This is a blog about my reads as well as everything related to them.
My taste is for good quality literature - old and new. Some of it I review here or on my main book blog Edith's Miscellany.
However much we love reading, we seldom think about the book trade in general or about bookshops in particular. We take both for granted until something unexpected happens: the one-man bookshop around the corner that has been there ever since you can think closes because sales have constantly gone down and costs up; a small local publishing house files bankruptcy because it can no longer compete with transnational media companies swamping the market with cheap books; the middle-aged writer whose career you’ve been following with interest and something bordering on awe for many years sells hot dogs in the street because literary magazines don’t pay for short stories and revenues from her books are low thanks to pirated copies multiplying like rabbits on the internet. But none of this is new. The book trade has always been tough for everybody involved as shows The Yellow-Lighted Bookshop by Lewis Buzbee.
In his book first published in 2006, the author from California alternates at relatively quick pace reminiscences of his own experiences as a passionate reader, as a bookseller, as a publisher’s sales representative, and eventually as a writer with musings about the pleasures of reading and with a general history of the book trade from its beginnings in Ancient Egypt and China to twenty-first-century USA and Europe. Spanning a period of no less than several thousands of years, it’s inevitable that The Yellow-Lighted Bookshop only gives a brief survey of the history of books highlighting its most important milestones. Thus it turns out that the first bookseller and publisher of the western world happened to be an Egyptian… undertaker! He provided everything needed for a funeral following the religious rules including The Book of the Dead to secure the deceased’s smooth passage into eternal life in the other world. Of course, then a book was a papyrus scroll. That for nearly a thousand years the world’s largest library was in Alexandria in Egypt is common knowledge although not everybody will remember its shameful end. The rival library in Pergamum in Asia Minor, on the other hand, paved the way for bound books as we know them today because Egyptians forbade the export of papyrus and the book trade was forced to find a material to replace it – parchment. In China they already knew paper and block printing. Much later paper made its way from China to Europe, Gutenberg invented movable type and literacy rose to unprecedented heights. Every rise in literacy increased the demand for books, just as (for a long time) easier availability of books meant more literacy. The book trade split up into different professions: bookseller, publisher, writer. And here we are today in the author’s own life story that has been told along the way.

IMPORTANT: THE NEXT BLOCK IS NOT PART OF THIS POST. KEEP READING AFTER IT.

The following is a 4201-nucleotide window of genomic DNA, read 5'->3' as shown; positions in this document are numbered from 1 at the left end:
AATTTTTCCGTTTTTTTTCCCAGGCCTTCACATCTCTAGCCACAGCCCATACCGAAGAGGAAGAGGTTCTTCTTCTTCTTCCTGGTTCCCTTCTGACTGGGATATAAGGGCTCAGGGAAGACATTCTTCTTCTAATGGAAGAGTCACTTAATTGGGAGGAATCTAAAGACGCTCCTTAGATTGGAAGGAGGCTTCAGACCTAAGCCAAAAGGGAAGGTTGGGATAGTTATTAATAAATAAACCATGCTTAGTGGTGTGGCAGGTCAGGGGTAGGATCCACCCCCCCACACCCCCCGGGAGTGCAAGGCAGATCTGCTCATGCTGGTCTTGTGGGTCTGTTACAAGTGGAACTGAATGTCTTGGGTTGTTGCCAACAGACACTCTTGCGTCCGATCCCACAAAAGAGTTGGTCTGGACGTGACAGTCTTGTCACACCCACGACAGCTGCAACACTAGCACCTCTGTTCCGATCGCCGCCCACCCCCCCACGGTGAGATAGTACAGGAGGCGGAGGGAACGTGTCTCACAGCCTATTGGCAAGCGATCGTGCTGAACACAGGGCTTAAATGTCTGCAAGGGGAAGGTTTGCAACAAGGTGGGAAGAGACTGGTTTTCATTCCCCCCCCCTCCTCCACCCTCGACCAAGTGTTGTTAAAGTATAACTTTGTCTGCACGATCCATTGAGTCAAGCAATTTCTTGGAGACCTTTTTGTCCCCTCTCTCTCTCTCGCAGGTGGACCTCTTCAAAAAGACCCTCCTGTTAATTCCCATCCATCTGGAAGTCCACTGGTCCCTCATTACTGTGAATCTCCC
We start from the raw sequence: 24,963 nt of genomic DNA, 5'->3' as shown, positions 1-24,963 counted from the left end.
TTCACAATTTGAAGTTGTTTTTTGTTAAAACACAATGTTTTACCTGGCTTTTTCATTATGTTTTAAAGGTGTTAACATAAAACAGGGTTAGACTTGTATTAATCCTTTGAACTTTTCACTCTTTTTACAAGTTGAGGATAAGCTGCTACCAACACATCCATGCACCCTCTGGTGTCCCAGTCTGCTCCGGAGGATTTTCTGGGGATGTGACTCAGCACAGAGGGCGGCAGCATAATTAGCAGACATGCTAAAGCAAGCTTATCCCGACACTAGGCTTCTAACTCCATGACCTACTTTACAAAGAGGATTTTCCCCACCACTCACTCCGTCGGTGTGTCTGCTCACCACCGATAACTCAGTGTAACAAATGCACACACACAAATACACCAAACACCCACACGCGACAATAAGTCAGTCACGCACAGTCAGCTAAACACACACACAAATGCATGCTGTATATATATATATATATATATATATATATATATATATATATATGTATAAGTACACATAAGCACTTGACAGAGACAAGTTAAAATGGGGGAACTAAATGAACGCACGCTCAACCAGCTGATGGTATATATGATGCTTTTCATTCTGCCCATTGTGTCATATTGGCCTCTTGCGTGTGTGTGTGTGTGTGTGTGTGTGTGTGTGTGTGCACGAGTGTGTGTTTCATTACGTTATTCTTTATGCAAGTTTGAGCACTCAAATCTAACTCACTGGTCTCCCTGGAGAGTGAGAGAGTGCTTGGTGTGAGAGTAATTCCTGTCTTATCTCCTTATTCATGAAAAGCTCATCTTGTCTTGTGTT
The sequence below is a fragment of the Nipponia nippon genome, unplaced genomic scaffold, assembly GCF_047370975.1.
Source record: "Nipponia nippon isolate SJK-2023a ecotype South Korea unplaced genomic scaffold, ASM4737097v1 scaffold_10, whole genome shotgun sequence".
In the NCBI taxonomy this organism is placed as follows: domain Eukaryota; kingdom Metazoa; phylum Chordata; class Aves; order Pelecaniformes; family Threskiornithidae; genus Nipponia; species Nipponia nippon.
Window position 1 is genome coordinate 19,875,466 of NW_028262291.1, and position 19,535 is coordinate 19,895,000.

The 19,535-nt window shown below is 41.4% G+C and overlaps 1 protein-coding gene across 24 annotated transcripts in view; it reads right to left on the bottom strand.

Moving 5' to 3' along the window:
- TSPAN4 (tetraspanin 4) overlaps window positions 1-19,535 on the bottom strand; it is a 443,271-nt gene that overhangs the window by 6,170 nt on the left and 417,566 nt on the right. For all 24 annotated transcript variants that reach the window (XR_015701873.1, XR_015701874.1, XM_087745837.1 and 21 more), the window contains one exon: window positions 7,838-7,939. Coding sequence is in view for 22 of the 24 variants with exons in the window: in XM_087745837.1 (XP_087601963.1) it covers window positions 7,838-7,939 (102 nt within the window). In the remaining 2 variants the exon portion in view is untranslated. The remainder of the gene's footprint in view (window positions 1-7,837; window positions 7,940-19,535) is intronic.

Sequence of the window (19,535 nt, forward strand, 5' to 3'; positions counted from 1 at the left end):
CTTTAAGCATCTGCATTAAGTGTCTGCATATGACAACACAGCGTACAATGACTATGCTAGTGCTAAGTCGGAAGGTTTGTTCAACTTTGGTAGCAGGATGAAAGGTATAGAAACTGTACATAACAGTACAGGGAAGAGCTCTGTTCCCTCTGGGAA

All things considered, The Yellow-Lighted Bookshop by Lewis Buzbee is a skilful as well as entertaining blend of personal memoir and historical essay. As a passionate reader, I could relate with much that the author said about his obsession for books and how it began. Most of all, however, I liked his very personal and charming way of relating the history of books and of bookshops. It’s a delightful read that I warmly recommend.